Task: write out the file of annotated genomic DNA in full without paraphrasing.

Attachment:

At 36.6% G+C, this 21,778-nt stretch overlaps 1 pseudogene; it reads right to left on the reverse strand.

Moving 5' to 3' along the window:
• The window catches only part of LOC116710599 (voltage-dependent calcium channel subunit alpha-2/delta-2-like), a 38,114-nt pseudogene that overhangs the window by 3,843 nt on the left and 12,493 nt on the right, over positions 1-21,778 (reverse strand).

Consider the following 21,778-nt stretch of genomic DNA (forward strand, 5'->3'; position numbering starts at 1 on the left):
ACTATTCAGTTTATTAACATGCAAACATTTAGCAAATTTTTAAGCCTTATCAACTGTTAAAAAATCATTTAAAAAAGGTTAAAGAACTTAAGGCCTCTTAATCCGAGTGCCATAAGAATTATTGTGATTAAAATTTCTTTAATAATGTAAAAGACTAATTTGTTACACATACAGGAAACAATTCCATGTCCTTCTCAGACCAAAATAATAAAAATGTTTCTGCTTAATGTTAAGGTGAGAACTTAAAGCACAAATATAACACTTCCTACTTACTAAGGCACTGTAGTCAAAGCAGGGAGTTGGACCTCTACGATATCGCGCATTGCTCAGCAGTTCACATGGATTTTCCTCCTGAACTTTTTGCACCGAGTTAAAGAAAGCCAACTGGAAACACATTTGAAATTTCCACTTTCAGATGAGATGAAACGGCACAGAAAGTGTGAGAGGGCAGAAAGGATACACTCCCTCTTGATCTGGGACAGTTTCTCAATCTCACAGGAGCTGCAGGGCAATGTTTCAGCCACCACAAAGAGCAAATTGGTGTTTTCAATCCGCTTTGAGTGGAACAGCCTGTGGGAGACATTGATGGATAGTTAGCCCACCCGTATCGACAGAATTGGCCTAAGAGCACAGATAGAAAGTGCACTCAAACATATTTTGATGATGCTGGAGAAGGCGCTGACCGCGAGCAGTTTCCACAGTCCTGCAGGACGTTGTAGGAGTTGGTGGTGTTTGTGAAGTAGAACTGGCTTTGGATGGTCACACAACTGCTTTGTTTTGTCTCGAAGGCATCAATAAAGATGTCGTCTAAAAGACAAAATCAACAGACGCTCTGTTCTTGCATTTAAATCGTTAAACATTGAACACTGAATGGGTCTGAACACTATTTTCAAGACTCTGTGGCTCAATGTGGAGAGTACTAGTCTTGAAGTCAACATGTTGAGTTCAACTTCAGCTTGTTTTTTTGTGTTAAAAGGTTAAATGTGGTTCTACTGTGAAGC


At 36.6% G+C, this 21,778-nt stretch overlaps 1 pseudogene; it reads right to left on the reverse strand.

Moving 5' to 3' along the window:
• The window catches only part of LOC116710599 (voltage-dependent calcium channel subunit alpha-2/delta-2-like), a 38,114-nt pseudogene that overhangs the window by 3,843 nt on the left and 12,493 nt on the right, over positions 1-21,778 (reverse strand).

Consider the following 21,778-nt stretch of genomic DNA (forward strand, 5'->3'; position numbering starts at 1 on the left):
ACTATTCAGTTTATTAACATGCAAACATTTAGCAAATTTTTAAGCCTTATCAACTGTTAAAAAATCATTTAAAAAAGGTTAAAGAACTTAAGGCCTCTTAATCCGAGTGCCATAAGAATTATTGTGATTAAAATTTCTTTAATAATGTAAAAGACTAATTTGTTACACATACAGGAAACAATTCCATGTCCTTCTCAGACCAAAATAATAAAAATGTTTCTGCTTAATGTTAAGGTGAGAACTTAAAGCACAAATATAACACTTCCTACTTACTAAGGCACTGTAGTCAAAGCAGGGAGTTGGACCTCTACGATATCGCGCATTGCTCAGCAGTTCACATGGATTTTCCTCCTGAACTTTTTGCACCGAGTTAAAGAAAGCCAACTGGAAACACATTTGAAATTTCCACTTTCAGATGAGATGAAACGGCACAGAAAGTGTGAGAGGGCAGAAAGGATACACTCCCTCTTGATCTGGGACAGTTTCTCAATCTCACAGGAGCTGCAGGGCAATGTTTCAGCCACCACAAAGAGCAAATTGGTGTTTTCAATCCGCTTTGAGTGGAACAGCCTGTGGGAGACATTGATGGATAGTTAGCCCACCCGTATCGACAGAATTGGCCTAAGAGCACAGATAGAAAGTGCACTCAAACATATTTTGATGATGCTGGAGAAGGCGCTGACCGCGAGCAGTTTCCACAGTCCTGCAGGACGTTGTAGGAGTTGGTGGTGTTTGTGAAGTAGAACTGGCTTTGGATGGTCACACAACTGCTTTGTTTTGTCTCGAAGGCATCAATAAAGATGTCGTCTAAAAGACAAAATCAACAGACGCTCTGTTCTTGCATTTAAATCGTTAAACATTGAACACTGAATGGGTCTGAACACTATTTTCAAGACTCTGTGGCTCAATGTGGAGAGTACTAGTCTTGAAGTCAACATGTTGAGTTCAACTTCAGCTTGTTTTTTTGTGTTAAAAGGTTAAATGTGGTTCTACTGTGAAGC